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Magnetohydrodynamic-Particle-in-Cell Simulations of the Cosmic-Ray Streaming Instability: Linear Growth and Quasi-linear Evolution

Authors
  • Bai, Xue-Ning
  • Ostriker, Eve C.
  • Plotnikov, Illya
  • Stone, James M.
Type
Preprint
Publication Date
Feb 26, 2019
Submission Date
Feb 26, 2019
Identifiers
DOI: 10.3847/1538-4357/ab1648
Source
arXiv
License
Yellow
External links

Abstract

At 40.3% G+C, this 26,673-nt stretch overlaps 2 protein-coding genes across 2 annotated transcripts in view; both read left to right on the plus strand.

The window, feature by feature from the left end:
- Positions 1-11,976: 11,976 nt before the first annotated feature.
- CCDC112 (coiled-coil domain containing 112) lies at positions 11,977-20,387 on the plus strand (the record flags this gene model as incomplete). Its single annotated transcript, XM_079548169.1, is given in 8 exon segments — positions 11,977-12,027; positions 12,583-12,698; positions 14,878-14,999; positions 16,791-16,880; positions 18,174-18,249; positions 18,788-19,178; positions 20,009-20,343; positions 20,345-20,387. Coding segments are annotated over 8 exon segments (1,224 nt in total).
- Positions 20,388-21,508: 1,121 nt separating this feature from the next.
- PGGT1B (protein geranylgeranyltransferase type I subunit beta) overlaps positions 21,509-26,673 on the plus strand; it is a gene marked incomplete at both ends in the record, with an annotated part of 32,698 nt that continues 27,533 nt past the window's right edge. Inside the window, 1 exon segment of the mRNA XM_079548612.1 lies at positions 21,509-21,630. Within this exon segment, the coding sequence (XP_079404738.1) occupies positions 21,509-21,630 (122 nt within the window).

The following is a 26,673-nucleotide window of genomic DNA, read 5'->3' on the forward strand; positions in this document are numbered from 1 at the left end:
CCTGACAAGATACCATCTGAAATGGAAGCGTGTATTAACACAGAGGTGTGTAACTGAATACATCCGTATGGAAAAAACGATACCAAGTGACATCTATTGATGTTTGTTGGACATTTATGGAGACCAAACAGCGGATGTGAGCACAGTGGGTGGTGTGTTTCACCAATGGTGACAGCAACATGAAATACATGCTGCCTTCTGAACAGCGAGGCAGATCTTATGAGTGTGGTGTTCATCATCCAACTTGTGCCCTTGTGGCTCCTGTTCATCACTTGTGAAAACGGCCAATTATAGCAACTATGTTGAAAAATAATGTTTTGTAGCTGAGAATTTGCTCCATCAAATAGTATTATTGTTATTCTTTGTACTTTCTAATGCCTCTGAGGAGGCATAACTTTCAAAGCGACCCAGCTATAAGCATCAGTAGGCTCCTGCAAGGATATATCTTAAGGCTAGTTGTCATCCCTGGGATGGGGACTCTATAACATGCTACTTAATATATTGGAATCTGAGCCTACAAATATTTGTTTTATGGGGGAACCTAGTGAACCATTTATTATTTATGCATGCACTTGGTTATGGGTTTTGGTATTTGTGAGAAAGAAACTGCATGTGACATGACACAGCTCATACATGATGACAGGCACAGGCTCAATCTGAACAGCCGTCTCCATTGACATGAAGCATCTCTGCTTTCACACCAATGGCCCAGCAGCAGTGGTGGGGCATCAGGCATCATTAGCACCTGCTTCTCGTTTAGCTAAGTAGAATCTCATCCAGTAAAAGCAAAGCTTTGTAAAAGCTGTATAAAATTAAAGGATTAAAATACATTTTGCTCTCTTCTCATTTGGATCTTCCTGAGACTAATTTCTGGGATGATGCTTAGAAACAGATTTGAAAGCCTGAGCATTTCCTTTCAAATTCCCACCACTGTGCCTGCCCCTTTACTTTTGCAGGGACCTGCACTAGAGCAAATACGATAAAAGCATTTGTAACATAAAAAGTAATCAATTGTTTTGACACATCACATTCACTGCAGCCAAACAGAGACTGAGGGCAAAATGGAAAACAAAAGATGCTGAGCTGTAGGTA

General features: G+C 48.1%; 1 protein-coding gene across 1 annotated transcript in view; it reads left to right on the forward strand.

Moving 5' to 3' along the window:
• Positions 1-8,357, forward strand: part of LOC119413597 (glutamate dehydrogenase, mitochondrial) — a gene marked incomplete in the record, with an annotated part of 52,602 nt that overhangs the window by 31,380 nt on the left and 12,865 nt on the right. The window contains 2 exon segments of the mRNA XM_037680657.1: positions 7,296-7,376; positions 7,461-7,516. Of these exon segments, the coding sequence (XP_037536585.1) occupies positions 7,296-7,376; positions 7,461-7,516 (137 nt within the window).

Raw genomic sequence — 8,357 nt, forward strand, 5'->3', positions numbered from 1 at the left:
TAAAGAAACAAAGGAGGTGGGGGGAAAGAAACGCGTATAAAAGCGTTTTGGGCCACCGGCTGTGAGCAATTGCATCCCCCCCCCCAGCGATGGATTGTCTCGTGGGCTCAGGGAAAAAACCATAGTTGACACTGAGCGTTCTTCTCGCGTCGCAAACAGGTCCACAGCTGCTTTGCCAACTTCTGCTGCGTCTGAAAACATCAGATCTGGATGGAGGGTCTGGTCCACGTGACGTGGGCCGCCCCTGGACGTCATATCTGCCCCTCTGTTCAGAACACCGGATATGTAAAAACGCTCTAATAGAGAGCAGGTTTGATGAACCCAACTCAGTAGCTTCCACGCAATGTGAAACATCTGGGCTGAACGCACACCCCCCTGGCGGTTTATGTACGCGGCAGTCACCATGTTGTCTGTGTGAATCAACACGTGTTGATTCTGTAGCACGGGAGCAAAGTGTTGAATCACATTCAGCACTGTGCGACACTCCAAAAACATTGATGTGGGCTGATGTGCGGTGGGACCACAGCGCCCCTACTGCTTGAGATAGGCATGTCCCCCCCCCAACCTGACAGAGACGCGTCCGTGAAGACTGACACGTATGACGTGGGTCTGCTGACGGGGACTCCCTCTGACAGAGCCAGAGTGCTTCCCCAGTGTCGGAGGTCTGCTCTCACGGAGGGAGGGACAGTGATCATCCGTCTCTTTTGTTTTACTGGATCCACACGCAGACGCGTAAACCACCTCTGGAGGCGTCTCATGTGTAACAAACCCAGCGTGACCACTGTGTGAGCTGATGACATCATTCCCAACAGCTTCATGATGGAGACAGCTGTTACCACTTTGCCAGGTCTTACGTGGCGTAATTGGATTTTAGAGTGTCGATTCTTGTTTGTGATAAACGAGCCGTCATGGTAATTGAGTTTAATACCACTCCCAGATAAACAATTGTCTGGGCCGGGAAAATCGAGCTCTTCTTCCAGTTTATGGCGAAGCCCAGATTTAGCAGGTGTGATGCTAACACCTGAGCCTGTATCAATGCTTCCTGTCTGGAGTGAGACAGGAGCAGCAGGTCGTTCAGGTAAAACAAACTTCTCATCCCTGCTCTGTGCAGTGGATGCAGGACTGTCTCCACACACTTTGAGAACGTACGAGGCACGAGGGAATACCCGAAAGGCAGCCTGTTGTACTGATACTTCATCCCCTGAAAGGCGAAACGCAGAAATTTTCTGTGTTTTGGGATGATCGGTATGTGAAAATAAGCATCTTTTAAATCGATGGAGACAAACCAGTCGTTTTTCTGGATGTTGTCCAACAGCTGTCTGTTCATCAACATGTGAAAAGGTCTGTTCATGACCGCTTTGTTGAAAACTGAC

The gyro-resonant cosmic-ray (CR) streaming instability is believed to play a crucial role in CR transport, leading to growth of Alfv\'en waves at small scales that scatter CRs, and impacts the interaction of CRs with the ISM on large scales. However, extreme scale separation ($\lambda \ll \rm pc$), low cosmic ray number density ($n_{\rm CR}/n_{\rm ISM} \sim 10^{-9}$), and weak CR anisotropy ($\sim v_A/c$) pose strong challenges for proper numerical studies of this instability on a microphysical level. Employing the recently developed magnetohydrodynamic-particle-in-cell (MHD-PIC) method, which has unique advantages to alleviate these issues, we conduct one-dimensional simulations that quantitatively demonstrate the growth and saturation of the instability in the parameter regime consistent with realistic CR streaming in the large-scale ISM. Our implementation of the $\delta f$ method dramatically reduces Poisson noise and enables us to accurately capture wave growth over a broad spectrum, equally shared between left and right handed Alfv\'en modes. We are also able to accurately follow the quasi-linear diffusion of CRs subsequent to wave growth, which is achieved by employing phase randomization across periodic boundaries. Full isotropization of the CRs in the wave frame requires pitch angles of most CRs to efficiently cross $90^\circ$, and can be captured in simulations with relatively high wave amplitude and/or high spatial resolution. We attribute this crossing to non-linear wave-particle interaction (rather than mirror reflection) by investigating individual CR trajectories. We anticipate our methodology will open up opportunities for future investigations that incorporate additional physics.

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